Reading Resources to help you get started with marketing:
For the designer: The Information Design Handbook – Jenn + Ken Visocky O’Grady
For the CEO: Designing Brand Identity: An Essential Guide for the Whole Branding Team, 4th Edition – Alina Wheeler
For the Philosopher: The Value of Nothing: How to Reshape Market Society and Redefine Democracy – Raj Patel

Meet the Femme Photogs

We’re so glad you’re here. We want to let you know a little about us, the Femme Photogs – who we are, what we like, and what we can do to help support your business growth and goals. From diverse backgrounds and skill sets, we bring many perspectives and opinions to the table with one thing in mind: inspiring, educating, and sharing information, products, and tools to help you succeed!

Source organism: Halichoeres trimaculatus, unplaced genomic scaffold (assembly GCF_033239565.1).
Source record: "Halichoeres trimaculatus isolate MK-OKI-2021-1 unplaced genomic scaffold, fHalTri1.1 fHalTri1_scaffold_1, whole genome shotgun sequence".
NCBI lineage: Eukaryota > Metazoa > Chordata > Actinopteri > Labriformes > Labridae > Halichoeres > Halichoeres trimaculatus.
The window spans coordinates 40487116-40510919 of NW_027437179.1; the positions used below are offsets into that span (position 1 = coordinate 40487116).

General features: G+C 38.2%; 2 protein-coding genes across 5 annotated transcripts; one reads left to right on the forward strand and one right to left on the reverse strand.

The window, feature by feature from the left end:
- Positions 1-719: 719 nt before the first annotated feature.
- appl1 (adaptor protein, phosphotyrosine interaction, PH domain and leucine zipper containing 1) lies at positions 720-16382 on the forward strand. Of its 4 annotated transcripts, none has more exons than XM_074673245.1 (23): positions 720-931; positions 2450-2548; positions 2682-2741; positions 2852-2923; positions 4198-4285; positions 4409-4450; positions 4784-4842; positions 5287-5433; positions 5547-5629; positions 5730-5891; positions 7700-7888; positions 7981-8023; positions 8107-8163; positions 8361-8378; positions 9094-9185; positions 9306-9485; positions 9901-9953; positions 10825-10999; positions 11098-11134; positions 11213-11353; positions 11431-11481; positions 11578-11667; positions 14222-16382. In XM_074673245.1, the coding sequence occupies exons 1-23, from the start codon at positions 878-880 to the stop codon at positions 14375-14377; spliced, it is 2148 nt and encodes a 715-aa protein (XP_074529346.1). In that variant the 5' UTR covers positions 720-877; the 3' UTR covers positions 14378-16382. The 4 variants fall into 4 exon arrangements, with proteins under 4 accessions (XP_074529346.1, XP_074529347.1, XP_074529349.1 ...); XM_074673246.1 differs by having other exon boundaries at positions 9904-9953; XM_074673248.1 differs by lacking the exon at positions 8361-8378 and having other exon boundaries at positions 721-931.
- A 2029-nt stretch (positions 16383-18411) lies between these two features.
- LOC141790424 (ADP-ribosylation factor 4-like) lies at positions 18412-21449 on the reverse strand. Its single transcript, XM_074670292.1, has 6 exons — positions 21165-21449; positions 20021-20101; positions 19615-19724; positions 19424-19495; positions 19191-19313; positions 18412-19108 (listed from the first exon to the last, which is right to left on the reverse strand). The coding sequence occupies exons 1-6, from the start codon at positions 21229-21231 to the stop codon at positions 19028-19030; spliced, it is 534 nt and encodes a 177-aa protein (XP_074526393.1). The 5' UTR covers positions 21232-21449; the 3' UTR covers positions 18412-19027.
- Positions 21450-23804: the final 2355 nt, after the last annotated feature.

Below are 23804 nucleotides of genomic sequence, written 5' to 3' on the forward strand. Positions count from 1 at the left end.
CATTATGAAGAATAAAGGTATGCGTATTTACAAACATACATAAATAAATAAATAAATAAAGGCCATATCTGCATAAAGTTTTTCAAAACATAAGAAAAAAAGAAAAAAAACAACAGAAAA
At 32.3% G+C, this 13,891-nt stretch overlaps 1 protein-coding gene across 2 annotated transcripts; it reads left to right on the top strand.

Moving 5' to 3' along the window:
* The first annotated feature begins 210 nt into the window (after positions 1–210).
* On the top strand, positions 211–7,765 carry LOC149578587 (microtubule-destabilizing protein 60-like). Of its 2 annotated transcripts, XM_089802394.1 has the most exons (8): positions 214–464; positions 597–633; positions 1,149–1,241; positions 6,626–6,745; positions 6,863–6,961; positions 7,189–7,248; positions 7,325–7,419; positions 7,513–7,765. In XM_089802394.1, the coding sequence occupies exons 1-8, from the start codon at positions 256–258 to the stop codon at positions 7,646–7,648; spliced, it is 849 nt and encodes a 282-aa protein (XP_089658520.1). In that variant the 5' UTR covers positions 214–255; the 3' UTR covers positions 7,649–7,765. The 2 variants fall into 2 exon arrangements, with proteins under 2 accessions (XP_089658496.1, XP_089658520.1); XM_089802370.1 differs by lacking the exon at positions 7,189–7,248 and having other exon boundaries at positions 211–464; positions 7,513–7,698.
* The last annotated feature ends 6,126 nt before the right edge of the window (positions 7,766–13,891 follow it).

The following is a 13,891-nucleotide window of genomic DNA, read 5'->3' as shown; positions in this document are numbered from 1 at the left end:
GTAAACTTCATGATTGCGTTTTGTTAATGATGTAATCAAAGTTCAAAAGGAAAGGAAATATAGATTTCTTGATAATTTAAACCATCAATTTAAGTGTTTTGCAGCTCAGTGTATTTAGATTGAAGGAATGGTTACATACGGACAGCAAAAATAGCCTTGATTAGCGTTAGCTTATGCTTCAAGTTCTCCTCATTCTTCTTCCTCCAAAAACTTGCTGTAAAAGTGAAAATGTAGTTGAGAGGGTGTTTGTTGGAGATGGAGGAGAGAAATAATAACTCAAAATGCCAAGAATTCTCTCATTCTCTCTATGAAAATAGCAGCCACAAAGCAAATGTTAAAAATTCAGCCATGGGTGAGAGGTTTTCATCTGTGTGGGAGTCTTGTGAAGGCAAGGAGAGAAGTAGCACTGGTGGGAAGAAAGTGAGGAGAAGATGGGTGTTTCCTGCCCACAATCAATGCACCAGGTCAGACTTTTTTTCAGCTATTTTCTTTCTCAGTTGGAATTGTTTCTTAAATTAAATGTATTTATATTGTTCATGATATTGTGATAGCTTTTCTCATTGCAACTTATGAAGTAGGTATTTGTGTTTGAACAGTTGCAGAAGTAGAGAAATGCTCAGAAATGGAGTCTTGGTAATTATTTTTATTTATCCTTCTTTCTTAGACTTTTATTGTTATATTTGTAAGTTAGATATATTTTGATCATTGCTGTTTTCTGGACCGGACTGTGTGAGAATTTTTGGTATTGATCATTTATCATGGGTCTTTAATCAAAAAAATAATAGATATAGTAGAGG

I’m Christine, founding author of the Femme Photog.
I’m a wedding and portrait photographer in my
7th year of business, based out of Redmond, WA.
I operate Entwined Portraits and Entwined Weddings.
I adore business management and marketing and
branding for small businesses. I have a BDes in
Visual Communication Design (Honors) from the
University of Alberta, Edmonton, Canada.